And Mary rising up in those days went into the hill country with haste, into a city of Juda. [Lk. 1:39]
The Visitation, the second Joyful mystery of the Rosary: Mary travels through the hill country to see her cousin Elizabeth. Both expecting babies, Mary bears Christ in her womb, and Elizabeth bears St. John the Baptist, who leaps in his mother’s womb when Mary comes close, for he knew that Christ was in his midst.
How joyful Mary must have been to see her cousin at this time, when they were both with child! I don’t know about you, but there’s a special thrill when I have a friend who is pregnant at the same time as me. Often it’s “Hi, baby!” with smiles… asking how the other is feeling. We exchange notes on our baby’s movements, their growth and position. Then of course we sometimes talk about what we’re craving, or what our struggles have been: our sensitivities, our physical difficulties. It thrills me to think of Mary at such a young age leaving her own home to visit her elder cousin… looking up to her, wanting to help her in her older age, but sharing in the same exact joy, that of life within the womb.
“But who am I that the mother of my Lord should come to me? The moment your greeting sounded in my ears, the baby leapt for joy.” (Lk 1:43-44).
We too have had foretastes of that joy! Whether our conversations with our fellow mother-friends are full of deep and profound thoughts or simply about the surface-stuff, there is still a connection from woman to woman. We women have a special bond when we’re both participating in this miracle of bearing a new life, of carrying a new baby within our wombs. I don’t know whether the mystery of the Visitation brings me so much joy because I have always loved greeting my mama-friends, bringing baskets or pots of soup to households after a baby is born, being on the receiving end of such generosity after surgery and birth… or if it’s the reverse! Perhaps the fact that I have long-loved this mystery of the Rosary is WHY I so love the companionship and intimacy with my mother-friends. Perhaps this tremendously joyful mystery became part of the formation of my woman-heart.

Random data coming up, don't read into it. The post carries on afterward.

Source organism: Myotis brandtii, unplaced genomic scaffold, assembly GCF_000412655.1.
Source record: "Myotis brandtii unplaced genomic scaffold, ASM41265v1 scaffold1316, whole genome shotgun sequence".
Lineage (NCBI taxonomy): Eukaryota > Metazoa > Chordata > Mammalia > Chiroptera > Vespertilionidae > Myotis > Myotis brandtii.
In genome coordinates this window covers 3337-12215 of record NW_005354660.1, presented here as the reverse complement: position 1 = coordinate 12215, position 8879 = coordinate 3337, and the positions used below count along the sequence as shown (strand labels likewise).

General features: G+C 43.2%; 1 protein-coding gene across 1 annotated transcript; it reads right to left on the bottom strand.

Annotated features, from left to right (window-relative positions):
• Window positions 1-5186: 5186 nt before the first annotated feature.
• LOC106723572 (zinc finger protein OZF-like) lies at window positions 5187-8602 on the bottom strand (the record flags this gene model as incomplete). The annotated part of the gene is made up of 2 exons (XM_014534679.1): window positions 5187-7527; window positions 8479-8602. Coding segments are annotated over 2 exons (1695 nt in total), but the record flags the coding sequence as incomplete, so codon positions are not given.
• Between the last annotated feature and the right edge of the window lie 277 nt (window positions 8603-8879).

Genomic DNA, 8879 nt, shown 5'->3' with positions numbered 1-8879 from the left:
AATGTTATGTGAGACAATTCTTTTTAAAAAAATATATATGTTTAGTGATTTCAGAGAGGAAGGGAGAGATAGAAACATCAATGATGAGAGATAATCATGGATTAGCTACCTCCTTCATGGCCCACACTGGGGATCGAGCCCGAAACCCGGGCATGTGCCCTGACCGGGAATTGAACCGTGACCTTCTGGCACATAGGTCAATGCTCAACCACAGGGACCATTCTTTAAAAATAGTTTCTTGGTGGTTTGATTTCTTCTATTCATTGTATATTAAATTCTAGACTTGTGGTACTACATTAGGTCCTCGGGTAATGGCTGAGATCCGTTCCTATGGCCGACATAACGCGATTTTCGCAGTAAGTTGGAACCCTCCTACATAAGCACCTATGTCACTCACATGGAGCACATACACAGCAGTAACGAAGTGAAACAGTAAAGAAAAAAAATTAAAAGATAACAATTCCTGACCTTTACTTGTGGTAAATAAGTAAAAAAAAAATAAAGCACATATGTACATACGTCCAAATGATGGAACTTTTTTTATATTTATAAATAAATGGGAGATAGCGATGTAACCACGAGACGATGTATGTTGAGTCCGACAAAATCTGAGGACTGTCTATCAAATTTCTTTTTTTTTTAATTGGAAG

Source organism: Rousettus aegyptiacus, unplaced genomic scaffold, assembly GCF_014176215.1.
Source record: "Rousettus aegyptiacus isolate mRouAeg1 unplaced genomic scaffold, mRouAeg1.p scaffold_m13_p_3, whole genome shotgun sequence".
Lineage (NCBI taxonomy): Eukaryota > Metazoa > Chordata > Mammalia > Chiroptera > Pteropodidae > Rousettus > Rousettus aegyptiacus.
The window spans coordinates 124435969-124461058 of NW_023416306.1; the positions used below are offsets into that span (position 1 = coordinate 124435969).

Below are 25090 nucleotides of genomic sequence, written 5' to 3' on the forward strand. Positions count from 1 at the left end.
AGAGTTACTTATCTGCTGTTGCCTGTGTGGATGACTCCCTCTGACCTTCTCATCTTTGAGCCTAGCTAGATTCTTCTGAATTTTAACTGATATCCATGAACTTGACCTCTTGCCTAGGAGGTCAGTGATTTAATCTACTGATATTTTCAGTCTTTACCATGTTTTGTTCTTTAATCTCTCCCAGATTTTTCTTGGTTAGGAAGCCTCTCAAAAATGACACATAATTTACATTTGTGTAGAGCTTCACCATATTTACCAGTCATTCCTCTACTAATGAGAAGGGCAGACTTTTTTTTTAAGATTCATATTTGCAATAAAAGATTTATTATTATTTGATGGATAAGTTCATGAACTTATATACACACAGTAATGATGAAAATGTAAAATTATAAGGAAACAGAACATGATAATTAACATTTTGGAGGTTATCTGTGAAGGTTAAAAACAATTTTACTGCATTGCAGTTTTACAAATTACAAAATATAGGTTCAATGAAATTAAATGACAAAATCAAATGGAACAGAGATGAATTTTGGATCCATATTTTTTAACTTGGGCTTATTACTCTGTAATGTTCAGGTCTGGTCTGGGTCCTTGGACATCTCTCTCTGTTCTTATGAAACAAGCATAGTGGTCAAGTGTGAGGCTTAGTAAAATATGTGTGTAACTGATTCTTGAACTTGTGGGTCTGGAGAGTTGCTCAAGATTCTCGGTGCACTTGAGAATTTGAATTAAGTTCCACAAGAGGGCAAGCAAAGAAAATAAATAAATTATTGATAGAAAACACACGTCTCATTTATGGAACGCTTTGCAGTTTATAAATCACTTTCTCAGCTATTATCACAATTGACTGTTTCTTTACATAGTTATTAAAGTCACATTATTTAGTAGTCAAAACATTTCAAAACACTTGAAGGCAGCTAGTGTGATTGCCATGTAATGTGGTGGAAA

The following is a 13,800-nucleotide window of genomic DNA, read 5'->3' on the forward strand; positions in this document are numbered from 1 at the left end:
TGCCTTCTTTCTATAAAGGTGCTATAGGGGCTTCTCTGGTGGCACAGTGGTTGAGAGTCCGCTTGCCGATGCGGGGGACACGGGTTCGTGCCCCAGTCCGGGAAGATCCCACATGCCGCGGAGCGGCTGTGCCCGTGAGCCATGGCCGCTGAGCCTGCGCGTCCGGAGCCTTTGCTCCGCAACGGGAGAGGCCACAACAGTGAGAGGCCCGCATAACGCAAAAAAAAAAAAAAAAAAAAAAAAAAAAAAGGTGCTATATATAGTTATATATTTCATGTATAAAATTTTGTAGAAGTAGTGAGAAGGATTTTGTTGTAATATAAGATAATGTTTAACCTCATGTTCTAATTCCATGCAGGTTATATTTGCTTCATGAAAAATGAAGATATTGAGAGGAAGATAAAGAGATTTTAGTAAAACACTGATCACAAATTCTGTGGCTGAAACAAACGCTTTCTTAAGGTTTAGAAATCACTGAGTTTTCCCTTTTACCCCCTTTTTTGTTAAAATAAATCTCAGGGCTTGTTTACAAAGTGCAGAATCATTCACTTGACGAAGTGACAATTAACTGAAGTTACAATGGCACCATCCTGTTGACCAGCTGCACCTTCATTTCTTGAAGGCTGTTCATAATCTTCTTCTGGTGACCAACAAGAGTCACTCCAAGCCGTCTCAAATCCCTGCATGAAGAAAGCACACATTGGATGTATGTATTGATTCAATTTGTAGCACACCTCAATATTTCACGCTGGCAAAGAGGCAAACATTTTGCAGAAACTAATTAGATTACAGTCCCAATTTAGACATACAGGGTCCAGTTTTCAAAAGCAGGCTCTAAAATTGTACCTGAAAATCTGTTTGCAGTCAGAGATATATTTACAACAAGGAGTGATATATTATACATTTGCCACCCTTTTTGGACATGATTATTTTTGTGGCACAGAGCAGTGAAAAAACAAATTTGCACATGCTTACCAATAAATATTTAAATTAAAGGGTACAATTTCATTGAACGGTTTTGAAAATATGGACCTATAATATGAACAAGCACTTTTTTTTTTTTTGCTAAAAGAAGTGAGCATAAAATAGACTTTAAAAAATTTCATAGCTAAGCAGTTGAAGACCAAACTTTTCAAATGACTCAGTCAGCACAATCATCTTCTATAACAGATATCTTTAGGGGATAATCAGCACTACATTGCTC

In this mystery there is the wonderful St. Elizabeth, who is Mary’s cousin and mother of St. John the Baptist, to think about, to pray to. The long-standing Catholic tradition of praying to our patron saints is a beautiful one. My middle name being Eliza, around age fifteen I started to pray to her, because I loved the connection between our names. And I loved the mystery of Christ coming into her presence and the joy that stemmed from that meeting. It wasn’t until I became a mother that I found out that St. Elizabeth is one of the patron saints of expectant mothers. And then my connection to her in meditation was even more joyful. She got to meet the mother of our Lord! She watched her son and Christ grow up together as cousins! Imagine that! And St. John the Baptist himself, that infant in Elizabeth’s womb, was the greatest of the Prophets, the one who would proclaim Jesus at the beginning of his public life. At the words of Our Lady’s greeting, Elizabeth’s proclaiming of Mary—under the inspiration of the Holy Spirit, St. John the Baptist was cleansed from original sin in the womb of his mother, just as Mary was.
The Visitation is one of the three mysteries of the Holy Spirit’s work: a stage along the way of the Holy Spirit’s creative passage through human history. The first being the Annunciation, the second the Visitation, and the third, the Nativity. In the Visitation, Mary is moved by the Holy Spirit to travel to her cousin.
Perhaps the most important aspect of the Mystery of the Visitation– that of bringing Christ into the world, just as Mary brought Christ to her cousin–Blessed Pope John Paul II could say in no better words: